Ok, That’s It! I can’t take it anymore!

(NOTE: The following is an opinion piece meant to voice my own reflections about teaching reading and spreading the love of reading far and wide. I do not state specific research here — only what I have encountered in my years as an educator in general statements. Please be advised: I am only writing here. Please discuss with positive intent to improve reading education for students’ lifelong success.)

Every day I read research, posts on social media, journal articles, you name it. Each person or company attempts to sell their wares with the claim that they (and only they) can help students to achieve in the area of reading in school. AR (Accelerated Reader) gets the brunt of the criticism (maybe AR is the most widely used/well-known program for reading? I don’t know.), but there are other highly touted programs out there that claim high growth/better student achievement. Low test scores, lack of student growth, decreasing student achievement, poor school grades, are all indicators that something must be done about teaching reading in school. Students are failing. Schools are failing. Teachers are blamed, parents are blamed, schools are blamed. Politicians make grand speeches about how they can “fix” our schools. The hole that is student failure in reading is getting deeper. IF you ask “them.”

So what can we (namely, teachers) DO about this fiasco? I have a few ideas.

  1. Make reading in school FUN again. The fondest memories I have of school reading are of teachers who read aloud fantastic stories (using the voices of characters!) and showed us wonderful covers of beautiful books in well-stocked libraries, where we could choose what we wanted to read to take home. We got to use free time to peruse almanacs, maps, atlases, and we talked about the Ripley’s Believe It Or Not tales that grossed us out the most. Every year, my family saved money for the Scholastic Book Fair, because we would get new books to read and share. I was a good reader because I read. We read a lot.
  2. Make real reading a priority. Real reading. That means no snippets of articles or excerpts of stories that have been torn apart and meticulously “leveled” back together to “help” children read. Real reading. That means real books — not basal readers. Real reading. That means real authors weaving their own creations and illustrators designing the pages to make readers say,”Ah! Wow! Awesome!” Real reading, where students are led to practice (at least 20 minutes a day, uninterrupted, in school) with the help of a qualified reading teacher and supports that are there and can be taken away so students can transfer their learning from one text to another. (Yes, this means direct instruction, led by a teacher, and not a computer monitor.)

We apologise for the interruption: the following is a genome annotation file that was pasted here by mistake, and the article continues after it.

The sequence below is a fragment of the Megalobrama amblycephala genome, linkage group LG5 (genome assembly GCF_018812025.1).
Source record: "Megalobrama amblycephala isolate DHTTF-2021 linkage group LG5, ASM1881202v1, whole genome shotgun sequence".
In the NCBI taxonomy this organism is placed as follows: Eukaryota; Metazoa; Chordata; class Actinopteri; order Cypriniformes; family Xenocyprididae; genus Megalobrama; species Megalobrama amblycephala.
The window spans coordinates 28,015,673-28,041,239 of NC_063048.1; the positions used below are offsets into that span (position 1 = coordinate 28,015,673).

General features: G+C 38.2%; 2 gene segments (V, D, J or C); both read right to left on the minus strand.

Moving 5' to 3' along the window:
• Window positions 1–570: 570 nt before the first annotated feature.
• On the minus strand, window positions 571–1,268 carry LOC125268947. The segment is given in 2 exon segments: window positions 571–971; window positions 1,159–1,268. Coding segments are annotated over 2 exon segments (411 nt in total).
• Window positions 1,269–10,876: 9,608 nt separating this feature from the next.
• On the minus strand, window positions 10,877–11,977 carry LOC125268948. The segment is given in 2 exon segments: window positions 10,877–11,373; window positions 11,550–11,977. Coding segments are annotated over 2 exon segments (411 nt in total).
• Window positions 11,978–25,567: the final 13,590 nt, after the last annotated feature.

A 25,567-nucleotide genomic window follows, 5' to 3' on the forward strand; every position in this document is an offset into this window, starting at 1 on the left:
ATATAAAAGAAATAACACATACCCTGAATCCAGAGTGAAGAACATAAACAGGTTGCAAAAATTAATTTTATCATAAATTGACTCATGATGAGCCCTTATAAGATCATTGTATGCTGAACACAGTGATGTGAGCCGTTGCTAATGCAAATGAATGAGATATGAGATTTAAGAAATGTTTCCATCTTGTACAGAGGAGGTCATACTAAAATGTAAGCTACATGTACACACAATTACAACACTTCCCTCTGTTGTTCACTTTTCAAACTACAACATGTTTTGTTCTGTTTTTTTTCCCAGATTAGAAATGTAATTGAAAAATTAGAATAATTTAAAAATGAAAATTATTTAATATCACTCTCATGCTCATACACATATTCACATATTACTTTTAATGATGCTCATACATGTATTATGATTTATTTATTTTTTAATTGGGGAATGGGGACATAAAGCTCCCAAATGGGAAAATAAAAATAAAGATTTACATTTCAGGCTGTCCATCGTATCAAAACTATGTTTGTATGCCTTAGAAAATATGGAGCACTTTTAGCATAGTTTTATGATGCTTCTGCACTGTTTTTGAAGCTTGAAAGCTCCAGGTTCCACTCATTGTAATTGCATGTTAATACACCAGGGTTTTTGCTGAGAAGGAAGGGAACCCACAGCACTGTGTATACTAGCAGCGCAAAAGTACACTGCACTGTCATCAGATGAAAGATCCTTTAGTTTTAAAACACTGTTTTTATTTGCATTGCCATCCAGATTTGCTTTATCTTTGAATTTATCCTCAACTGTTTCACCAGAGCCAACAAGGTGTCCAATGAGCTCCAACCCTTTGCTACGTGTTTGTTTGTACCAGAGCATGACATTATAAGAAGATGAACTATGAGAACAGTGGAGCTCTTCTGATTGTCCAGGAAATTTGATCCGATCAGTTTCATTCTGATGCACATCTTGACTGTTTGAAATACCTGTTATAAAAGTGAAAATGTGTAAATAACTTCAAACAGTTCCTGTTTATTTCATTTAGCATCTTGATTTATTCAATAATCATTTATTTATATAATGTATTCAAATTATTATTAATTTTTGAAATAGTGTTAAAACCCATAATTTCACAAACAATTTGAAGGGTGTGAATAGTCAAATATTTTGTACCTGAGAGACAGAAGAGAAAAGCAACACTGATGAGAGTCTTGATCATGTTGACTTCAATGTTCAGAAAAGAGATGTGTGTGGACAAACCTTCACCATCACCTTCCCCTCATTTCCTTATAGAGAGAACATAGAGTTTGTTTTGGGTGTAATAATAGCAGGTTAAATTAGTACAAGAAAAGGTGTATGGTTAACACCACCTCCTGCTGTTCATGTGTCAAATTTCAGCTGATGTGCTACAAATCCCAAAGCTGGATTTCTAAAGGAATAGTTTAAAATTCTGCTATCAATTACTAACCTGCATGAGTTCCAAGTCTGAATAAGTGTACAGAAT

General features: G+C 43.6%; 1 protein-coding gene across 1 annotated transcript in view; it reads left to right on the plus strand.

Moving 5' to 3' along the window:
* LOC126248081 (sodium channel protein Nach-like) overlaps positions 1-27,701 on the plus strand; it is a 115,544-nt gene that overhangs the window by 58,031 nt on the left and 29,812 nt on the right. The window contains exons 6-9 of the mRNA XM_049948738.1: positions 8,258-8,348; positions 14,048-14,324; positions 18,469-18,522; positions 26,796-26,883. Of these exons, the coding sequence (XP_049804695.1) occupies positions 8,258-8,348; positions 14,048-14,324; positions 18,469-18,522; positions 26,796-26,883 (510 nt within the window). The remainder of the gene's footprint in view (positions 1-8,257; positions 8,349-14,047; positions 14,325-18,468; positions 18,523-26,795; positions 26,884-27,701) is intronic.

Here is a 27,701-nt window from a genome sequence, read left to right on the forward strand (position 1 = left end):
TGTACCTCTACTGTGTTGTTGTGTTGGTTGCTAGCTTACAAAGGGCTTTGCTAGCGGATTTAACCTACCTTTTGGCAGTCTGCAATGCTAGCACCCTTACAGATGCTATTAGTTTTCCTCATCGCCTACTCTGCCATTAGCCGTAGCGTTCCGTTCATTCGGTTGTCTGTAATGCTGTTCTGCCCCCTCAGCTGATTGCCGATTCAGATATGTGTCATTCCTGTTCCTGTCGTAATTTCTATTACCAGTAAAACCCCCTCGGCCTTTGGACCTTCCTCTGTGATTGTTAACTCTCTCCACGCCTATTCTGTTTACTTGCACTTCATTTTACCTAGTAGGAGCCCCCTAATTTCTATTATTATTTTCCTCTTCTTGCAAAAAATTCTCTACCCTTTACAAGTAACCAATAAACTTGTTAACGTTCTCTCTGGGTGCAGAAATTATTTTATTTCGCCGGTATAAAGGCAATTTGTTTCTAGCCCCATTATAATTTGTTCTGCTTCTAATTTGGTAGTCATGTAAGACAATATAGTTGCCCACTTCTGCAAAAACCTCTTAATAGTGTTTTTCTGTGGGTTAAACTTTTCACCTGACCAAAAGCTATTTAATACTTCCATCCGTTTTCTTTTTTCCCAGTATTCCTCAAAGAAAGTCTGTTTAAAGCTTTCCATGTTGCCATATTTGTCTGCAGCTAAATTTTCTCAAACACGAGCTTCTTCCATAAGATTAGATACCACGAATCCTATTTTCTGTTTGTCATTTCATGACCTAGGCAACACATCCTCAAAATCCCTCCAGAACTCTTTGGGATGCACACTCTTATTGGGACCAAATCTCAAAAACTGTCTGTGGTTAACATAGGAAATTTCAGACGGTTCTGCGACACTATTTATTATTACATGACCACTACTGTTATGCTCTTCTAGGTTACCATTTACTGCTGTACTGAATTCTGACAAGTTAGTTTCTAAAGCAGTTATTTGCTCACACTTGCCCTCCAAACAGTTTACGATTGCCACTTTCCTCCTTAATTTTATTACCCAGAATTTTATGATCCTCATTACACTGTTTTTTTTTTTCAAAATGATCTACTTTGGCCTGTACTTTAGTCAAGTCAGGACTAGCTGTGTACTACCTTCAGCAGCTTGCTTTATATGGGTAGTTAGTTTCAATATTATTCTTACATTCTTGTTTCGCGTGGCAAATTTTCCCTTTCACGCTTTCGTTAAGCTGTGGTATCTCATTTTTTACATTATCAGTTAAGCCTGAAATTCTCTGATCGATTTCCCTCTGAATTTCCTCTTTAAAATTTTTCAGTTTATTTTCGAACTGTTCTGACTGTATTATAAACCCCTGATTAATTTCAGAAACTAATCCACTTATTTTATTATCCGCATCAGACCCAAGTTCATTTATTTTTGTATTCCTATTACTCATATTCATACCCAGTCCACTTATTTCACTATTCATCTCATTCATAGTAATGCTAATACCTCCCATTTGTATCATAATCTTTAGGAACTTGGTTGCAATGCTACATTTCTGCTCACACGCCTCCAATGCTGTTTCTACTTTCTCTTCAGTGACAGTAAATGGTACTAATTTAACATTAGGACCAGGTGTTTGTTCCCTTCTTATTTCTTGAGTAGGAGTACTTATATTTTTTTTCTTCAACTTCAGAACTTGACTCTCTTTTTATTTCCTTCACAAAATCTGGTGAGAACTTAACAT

3. Invite teachers to attend professional development: conferences, workshops, classes, etc. that will enhance their skills in teaching reading. Build PLNs (Professional Learning Networks) where teachers can learn with other educators and support each other in the work. (Yes! It’s work. That’s okay.) Have teachers practice “best practices” in reading, and watch how they — and their students — grow.
  4. Promote reading/literacy in each community in the nation. (Not just the affluent communities) Education is important, and reading is important for one to become an educated, intelligent citizen of our world. Be a reader yourself, spend time talking about reading, and spread the book love! (This is my favorite part of being a reader in the global community.)

I attended the IRA (International Reading Association, now International Literacy Association) Annual Conference in Minneapolis in 2009. I remember rushing to a session on reading research that would explain how to improve student achievement in reading (my area of teaching). I was so excited; I sat on the edge of my seat with my notebook in hand. I heard about research that spanned 5 years, with over a thousand subjects. At the end of the presentation, the main presenter looked at the crowd and asked, “You know what we found?” (“What? Tell me!” I thought. I readied my pen to the paper.) He gave a long pause and studied the faces looking back at him, and he smiled.

He said, “The more you read, the better reader you become.” 

I gasped (I could hear it.), I thought to myself, “What? Duh! I knew that!” Reading creates better readers.